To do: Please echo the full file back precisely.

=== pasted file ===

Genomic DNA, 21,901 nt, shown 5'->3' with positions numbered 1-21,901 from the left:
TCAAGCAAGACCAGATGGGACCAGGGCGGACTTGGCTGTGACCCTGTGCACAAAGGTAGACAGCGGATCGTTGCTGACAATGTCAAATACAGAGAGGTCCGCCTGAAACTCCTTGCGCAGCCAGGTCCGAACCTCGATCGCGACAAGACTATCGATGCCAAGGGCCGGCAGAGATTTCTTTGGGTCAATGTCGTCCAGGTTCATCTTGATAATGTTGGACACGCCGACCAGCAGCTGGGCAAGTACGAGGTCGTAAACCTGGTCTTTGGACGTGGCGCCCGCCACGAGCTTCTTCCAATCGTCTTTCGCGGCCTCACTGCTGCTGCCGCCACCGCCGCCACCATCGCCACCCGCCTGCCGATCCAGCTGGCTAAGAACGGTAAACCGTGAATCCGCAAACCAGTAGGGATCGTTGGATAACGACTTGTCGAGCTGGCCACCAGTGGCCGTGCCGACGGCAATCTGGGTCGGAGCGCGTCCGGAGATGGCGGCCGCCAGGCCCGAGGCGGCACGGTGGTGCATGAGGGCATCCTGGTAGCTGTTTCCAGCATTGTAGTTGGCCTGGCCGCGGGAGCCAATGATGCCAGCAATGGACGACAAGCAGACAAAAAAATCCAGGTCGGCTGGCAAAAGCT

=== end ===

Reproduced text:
Genomic DNA, 21,901 nt, shown 5'->3' with positions numbered 1-21,901 from the left:
TCAAGCAAGACCAGATGGGACCAGGGCGGACTTGGCTGTGACCCTGTGCACAAAGGTAGACAGCGGATCGTTGCTGACAATGTCAAATACAGAGAGGTCCGCCTGAAACTCCTTGCGCAGCCAGGTCCGAACCTCGATCGCGACAAGACTATCGATGCCAAGGGCCGGCAGAGATTTCTTTGGGTCAATGTCGTCCAGGTTCATCTTGATAATGTTGGACACGCCGACCAGCAGCTGGGCAAGTACGAGGTCGTAAACCTGGTCTTTGGACGTGGCGCCCGCCACGAGCTTCTTCCAATCGTCTTTCGCGGCCTCACTGCTGCTGCCGCCACCGCCGCCACCATCGCCACCCGCCTGCCGATCCAGCTGGCTAAGAACGGTAAACCGTGAATCCGCAAACCAGTAGGGATCGTTGGATAACGACTTGTCGAGCTGGCCACCAGTGGCCGTGCCGACGGCAATCTGGGTCGGAGCGCGTCCGGAGATGGCGGCCGCCAGGCCCGAGGCGGCACGGTGGTGCATGAGGGCATCCTGGTAGCTGTTTCCAGCATTGTAGTTGGCCTGGCCGCGGGAGCCAATGATGCCAGCAATGGACGACAAGCAGACAAAAAAATCCAGGTCGGCTGGCAAAAGCT